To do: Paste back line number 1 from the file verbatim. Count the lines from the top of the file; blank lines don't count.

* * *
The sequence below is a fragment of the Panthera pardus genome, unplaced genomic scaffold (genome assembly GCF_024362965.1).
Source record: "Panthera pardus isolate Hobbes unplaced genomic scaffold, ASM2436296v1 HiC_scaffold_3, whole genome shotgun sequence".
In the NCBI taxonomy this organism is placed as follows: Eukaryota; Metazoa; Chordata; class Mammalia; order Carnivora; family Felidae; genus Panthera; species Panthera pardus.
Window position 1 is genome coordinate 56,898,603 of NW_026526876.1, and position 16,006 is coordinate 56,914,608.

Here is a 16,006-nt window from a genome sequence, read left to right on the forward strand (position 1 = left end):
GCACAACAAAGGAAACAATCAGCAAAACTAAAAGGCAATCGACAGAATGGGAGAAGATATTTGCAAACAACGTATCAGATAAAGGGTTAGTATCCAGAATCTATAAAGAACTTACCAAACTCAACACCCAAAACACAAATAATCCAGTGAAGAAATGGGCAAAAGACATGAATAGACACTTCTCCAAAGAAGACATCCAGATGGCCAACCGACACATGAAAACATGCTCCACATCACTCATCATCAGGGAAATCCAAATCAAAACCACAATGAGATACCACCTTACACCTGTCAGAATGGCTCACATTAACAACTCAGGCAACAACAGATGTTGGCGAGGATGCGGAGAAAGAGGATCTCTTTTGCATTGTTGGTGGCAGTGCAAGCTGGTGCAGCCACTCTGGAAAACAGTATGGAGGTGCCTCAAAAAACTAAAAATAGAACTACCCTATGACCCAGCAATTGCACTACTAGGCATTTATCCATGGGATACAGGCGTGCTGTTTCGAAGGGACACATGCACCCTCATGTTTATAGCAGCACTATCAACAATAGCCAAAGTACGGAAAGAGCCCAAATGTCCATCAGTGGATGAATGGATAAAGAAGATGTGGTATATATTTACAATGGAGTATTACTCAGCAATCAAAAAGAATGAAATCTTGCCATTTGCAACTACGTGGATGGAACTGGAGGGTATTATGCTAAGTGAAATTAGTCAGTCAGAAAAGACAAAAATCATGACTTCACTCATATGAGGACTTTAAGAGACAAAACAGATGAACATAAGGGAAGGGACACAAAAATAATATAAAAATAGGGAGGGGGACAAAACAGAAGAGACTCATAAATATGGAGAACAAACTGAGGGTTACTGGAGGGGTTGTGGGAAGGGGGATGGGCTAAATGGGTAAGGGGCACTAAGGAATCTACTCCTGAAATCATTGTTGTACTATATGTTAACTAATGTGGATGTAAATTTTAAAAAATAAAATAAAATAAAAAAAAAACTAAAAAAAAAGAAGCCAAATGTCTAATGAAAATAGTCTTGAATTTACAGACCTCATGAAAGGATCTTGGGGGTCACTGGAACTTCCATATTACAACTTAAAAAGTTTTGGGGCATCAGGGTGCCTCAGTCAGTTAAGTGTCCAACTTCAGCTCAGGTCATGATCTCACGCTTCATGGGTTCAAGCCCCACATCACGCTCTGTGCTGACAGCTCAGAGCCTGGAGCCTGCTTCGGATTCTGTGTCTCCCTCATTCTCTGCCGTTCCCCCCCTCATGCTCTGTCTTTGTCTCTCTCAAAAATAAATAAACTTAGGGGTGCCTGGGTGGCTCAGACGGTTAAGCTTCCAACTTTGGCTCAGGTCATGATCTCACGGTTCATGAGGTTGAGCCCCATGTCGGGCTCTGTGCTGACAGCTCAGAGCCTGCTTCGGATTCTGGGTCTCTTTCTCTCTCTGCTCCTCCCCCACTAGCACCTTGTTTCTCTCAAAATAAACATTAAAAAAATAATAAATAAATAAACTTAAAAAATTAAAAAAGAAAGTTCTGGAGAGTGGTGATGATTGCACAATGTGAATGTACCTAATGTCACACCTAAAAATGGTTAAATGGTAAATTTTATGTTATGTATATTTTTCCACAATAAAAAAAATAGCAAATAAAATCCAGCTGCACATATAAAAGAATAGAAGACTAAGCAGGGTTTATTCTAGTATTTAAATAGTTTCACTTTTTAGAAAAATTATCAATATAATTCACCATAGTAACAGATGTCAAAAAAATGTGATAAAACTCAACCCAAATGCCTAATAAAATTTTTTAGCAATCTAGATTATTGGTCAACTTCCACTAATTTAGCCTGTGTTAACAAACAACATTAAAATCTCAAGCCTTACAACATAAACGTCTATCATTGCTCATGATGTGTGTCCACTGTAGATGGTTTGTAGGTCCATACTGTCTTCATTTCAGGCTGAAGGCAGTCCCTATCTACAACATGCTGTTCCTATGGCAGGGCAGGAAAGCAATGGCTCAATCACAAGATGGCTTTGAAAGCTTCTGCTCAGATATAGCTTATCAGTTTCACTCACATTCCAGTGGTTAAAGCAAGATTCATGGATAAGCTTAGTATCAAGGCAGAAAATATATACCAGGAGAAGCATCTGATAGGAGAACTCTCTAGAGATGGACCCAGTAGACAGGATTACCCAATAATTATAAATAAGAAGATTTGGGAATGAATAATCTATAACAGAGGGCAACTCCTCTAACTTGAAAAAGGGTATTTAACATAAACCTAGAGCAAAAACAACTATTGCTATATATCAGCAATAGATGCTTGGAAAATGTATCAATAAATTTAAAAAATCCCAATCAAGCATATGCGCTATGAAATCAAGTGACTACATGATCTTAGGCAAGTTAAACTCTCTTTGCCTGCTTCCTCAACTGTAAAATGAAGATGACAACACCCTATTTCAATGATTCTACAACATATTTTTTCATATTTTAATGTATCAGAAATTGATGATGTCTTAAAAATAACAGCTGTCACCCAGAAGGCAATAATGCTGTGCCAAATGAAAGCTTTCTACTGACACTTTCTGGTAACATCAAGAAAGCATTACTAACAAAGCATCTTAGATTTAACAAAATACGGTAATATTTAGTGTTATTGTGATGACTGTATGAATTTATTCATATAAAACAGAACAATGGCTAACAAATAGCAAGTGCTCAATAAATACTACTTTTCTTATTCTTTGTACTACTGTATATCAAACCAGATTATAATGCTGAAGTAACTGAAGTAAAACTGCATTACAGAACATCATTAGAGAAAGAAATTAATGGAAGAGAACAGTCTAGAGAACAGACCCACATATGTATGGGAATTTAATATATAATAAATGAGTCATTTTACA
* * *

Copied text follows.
The sequence below is a fragment of the Panthera pardus genome, unplaced genomic scaffold (genome assembly GCF_024362965.1).